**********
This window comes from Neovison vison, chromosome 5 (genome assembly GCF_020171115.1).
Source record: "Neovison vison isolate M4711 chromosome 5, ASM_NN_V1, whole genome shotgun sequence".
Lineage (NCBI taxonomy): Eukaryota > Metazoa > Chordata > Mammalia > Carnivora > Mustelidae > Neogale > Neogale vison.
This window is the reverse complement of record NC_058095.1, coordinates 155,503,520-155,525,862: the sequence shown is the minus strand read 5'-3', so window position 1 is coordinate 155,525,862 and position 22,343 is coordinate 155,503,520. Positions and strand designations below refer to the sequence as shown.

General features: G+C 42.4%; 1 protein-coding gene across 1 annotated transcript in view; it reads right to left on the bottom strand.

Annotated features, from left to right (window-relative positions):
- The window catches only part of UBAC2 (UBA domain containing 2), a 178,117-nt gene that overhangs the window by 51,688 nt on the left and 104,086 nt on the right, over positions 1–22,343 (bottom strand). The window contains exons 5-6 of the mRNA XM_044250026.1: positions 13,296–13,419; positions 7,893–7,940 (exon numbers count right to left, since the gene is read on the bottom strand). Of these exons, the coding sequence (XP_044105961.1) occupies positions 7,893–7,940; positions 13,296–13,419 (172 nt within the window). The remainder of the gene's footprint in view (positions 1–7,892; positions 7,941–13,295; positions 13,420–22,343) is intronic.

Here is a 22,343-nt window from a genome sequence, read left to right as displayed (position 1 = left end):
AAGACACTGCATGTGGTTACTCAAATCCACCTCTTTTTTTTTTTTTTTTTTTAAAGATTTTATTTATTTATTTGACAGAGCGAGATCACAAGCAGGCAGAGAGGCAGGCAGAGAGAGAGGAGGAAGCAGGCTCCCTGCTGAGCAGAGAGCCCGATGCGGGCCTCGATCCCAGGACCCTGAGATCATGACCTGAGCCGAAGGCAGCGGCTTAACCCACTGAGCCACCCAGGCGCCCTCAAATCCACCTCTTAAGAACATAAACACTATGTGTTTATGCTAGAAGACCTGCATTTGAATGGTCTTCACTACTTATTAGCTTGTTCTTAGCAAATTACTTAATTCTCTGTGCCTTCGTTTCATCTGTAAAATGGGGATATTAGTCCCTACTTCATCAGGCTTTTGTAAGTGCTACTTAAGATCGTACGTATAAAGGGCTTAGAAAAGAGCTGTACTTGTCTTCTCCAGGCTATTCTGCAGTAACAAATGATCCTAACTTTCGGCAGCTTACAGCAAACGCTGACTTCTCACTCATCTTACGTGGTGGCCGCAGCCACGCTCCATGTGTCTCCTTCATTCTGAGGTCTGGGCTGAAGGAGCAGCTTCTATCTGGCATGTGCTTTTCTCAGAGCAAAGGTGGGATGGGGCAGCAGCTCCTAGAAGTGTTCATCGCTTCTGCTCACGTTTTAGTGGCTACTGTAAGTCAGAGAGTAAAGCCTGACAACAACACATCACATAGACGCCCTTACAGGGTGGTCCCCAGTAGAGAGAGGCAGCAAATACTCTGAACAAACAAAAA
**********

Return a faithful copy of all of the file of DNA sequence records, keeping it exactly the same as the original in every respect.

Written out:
This window comes from Neovison vison, chromosome 5 (genome assembly GCF_020171115.1).
Source record: "Neovison vison isolate M4711 chromosome 5, ASM_NN_V1, whole genome shotgun sequence".
Lineage (NCBI taxonomy): Eukaryota > Metazoa > Chordata > Mammalia > Carnivora > Mustelidae > Neogale > Neogale vison.
This window is the reverse complement of record NC_058095.1, coordinates 155,503,520-155,525,862: the sequence shown is the minus strand read 5'-3', so window position 1 is coordinate 155,525,862 and position 22,343 is coordinate 155,503,520. Positions and strand designations below refer to the sequence as shown.

General features: G+C 42.4%; 1 protein-coding gene across 1 annotated transcript in view; it reads right to left on the bottom strand.

Annotated features, from left to right (window-relative positions):
- The window catches only part of UBAC2 (UBA domain containing 2), a 178,117-nt gene that overhangs the window by 51,688 nt on the left and 104,086 nt on the right, over positions 1–22,343 (bottom strand). The window contains exons 5-6 of the mRNA XM_044250026.1: positions 13,296–13,419; positions 7,893–7,940 (exon numbers count right to left, since the gene is read on the bottom strand). Of these exons, the coding sequence (XP_044105961.1) occupies positions 7,893–7,940; positions 13,296–13,419 (172 nt within the window). The remainder of the gene's footprint in view (positions 1–7,892; positions 7,941–13,295; positions 13,420–22,343) is intronic.

Here is a 22,343-nt window from a genome sequence, read left to right as displayed (position 1 = left end):
AAGACACTGCATGTGGTTACTCAAATCCACCTCTTTTTTTTTTTTTTTTTTTAAAGATTTTATTTATTTATTTGACAGAGCGAGATCACAAGCAGGCAGAGAGGCAGGCAGAGAGAGAGGAGGAAGCAGGCTCCCTGCTGAGCAGAGAGCCCGATGCGGGCCTCGATCCCAGGACCCTGAGATCATGACCTGAGCCGAAGGCAGCGGCTTAACCCACTGAGCCACCCAGGCGCCCTCAAATCCACCTCTTAAGAACATAAACACTATGTGTTTATGCTAGAAGACCTGCATTTGAATGGTCTTCACTACTTATTAGCTTGTTCTTAGCAAATTACTTAATTCTCTGTGCCTTCGTTTCATCTGTAAAATGGGGATATTAGTCCCTACTTCATCAGGCTTTTGTAAGTGCTACTTAAGATCGTACGTATAAAGGGCTTAGAAAAGAGCTGTACTTGTCTTCTCCAGGCTATTCTGCAGTAACAAATGATCCTAACTTTCGGCAGCTTACAGCAAACGCTGACTTCTCACTCATCTTACGTGGTGGCCGCAGCCACGCTCCATGTGTCTCCTTCATTCTGAGGTCTGGGCTGAAGGAGCAGCTTCTATCTGGCATGTGCTTTTCTCAGAGCAAAGGTGGGATGGGGCAGCAGCTCCTAGAAGTGTTCATCGCTTCTGCTCACGTTTTAGTGGCTACTGTAAGTCAGAGAGTAAAGCCTGACAACAACACATCACATAGACGCCCTTACAGGGTGGTCCCCAGTAGAGAGAGGCAGCAAATACTCTGAACAAACAAAAA